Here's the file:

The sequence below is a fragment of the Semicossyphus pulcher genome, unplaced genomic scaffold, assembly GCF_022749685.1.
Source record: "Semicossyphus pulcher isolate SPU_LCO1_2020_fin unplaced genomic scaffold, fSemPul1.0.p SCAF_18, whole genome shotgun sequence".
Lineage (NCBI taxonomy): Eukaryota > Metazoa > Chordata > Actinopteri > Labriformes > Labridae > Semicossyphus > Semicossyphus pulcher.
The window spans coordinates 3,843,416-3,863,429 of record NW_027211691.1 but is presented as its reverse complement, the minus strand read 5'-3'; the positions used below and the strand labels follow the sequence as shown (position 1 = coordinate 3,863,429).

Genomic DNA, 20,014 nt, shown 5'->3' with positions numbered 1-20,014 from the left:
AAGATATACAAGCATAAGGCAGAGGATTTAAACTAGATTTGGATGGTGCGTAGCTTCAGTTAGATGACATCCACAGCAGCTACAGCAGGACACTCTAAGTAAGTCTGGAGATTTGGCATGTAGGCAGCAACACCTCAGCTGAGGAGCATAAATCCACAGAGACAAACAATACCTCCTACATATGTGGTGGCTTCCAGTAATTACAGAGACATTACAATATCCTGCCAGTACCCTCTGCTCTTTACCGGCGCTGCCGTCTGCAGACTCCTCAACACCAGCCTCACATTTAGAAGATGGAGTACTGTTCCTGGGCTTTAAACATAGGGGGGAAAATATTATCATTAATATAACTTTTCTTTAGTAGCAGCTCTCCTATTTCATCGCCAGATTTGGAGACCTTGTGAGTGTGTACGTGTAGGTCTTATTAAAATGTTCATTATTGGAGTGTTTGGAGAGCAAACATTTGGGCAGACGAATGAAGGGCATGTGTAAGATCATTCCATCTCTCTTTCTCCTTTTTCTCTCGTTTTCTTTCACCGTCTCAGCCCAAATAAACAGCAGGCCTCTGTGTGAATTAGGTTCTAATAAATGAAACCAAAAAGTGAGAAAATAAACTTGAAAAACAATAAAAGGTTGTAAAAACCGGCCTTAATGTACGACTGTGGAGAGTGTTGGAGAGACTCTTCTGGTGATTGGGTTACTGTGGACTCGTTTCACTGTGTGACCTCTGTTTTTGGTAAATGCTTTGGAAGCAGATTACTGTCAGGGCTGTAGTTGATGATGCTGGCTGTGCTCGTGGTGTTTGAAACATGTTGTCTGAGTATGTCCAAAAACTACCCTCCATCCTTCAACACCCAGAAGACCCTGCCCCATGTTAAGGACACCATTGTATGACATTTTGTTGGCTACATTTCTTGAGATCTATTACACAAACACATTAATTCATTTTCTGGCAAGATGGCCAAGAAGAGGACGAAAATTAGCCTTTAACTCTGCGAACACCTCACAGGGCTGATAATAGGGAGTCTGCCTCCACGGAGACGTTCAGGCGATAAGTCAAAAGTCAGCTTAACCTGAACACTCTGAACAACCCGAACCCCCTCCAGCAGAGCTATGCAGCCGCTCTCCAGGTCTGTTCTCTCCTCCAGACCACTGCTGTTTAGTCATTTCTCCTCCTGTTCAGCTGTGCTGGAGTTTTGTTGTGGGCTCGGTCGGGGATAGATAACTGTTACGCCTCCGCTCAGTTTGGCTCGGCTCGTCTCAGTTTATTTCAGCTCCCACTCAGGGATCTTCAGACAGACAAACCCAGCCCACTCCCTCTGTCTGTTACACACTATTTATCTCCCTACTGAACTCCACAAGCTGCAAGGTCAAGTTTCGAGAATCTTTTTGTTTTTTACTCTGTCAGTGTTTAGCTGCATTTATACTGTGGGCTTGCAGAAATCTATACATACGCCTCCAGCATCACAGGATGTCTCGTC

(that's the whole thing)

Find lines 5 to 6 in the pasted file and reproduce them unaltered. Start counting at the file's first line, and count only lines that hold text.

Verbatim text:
Genomic DNA, 20,014 nt, shown 5'->3' with positions numbered 1-20,014 from the left:
AAGATATACAAGCATAAGGCAGAGGATTTAAACTAGATTTGGATGGTGCGTAGCTTCAGTTAGATGACATCCACAGCAGCTACAGCAGGACACTCTAAGTAAGTCTGGAGATTTGGCATGTAGGCAGCAACACCTCAGCTGAGGAGCATAAATCCACAGAGACAAACAATACCTCCTACATATGTGGTGGCTTCCAGTAATTACAGAGACATTACAATATCCTGCCAGTACCCTCTGCTCTTTACCGGCGCTGCCGTCTGCAGACTCCTCAACACCAGCCTCACATTTAGAAGATGGAGTACTGTTCCTGGGCTTTAAACATAGGGGGGAAAATATTATCATTAATATAACTTTTCTTTAGTAGCAGCTCTCCTATTTCATCGCCAGATTTGGAGACCTTGTGAGTGTGTACGTGTAGGTCTTATTAAAATGTTCATTATTGGAGTGTTTGGAGAGCAAACATTTGGGCAGACGAATGAAGGGCATGTGTAAGATCATTCCATCTCTCTTTCTCCTTTTTCTCTCGTTTTCTTTCACCGTCTCAGCCCAAATAAACAGCAGGCCTCTGTGTGAATTAGGTTCTAATAAATGAAACCAAAAAGTGAGAAAATAAACTTGAAAAACAATAAAAGGTTGTAAAAACCGGCCTTAATGTACGACTGTGGAGAGTGTTGGAGAGACTCTTCTGGTGATTGGGTTACTGTGGACTCGTTTCACTGTGTGACCTCTGTTTTTGGTAAATGCTTTGGAAGCAGATTACTGTCAGGGCTGTAGTTGATGATGCTGGCTGTGCTCGTGGTGTTTGAAACATGTTGTCTGAGTATGTCCAAAAACTACCCTCCATCCTTCAACACCCAGAAGACCCTGCCCCATGTTAAGGACACCATTGTATGACATTTTGTTGGCTACATTTCTTGAGATCTATTACACAAACACATTAATTCATTTTCTGGCAAGATGGCCAAGAAGAGGACGAAAATTAGCCTTTAACTCTGCGAACACCTCACAGGGCTGATAATAGGGAGTCTGCCTCCACGGAGACGTTCAGGCGATAAGTCAAAAGTCAGCTTAACCTGAACACTCTGAACAACCCGAACCCCCTCCAGCAGAGCTATGCAGCCGCTCTCCAGGTCTGTTCTCTCCTCCAGACCACTGCTGTTTAGTCATTTCTCCTCCTGTTCAGCTGTGCTGGAGTTTTGTTGTGGGCTCGGTCGGGGATAGATAACTGTTACGCCTCCGCTCAGTTTGGCTCGGCTCGTCTCAGTTTATTTCAGCTCCCACTCAGGGATCTTCAGACAGACAAACCCAGCCCACTCCCTCTGTCTGTTACACACTATTTATCTCCCTACTGAACTCCACAAGCTGCAAGGTCAAGTTTCGAGAATCTTTTTGTTTTTTACTCTGTCAGTGTTTAGCTGCATTTATACTGTGGGCTTGCAGAAATCTATACATACGCCTCCAGCATCACAGGATGTCTCGTC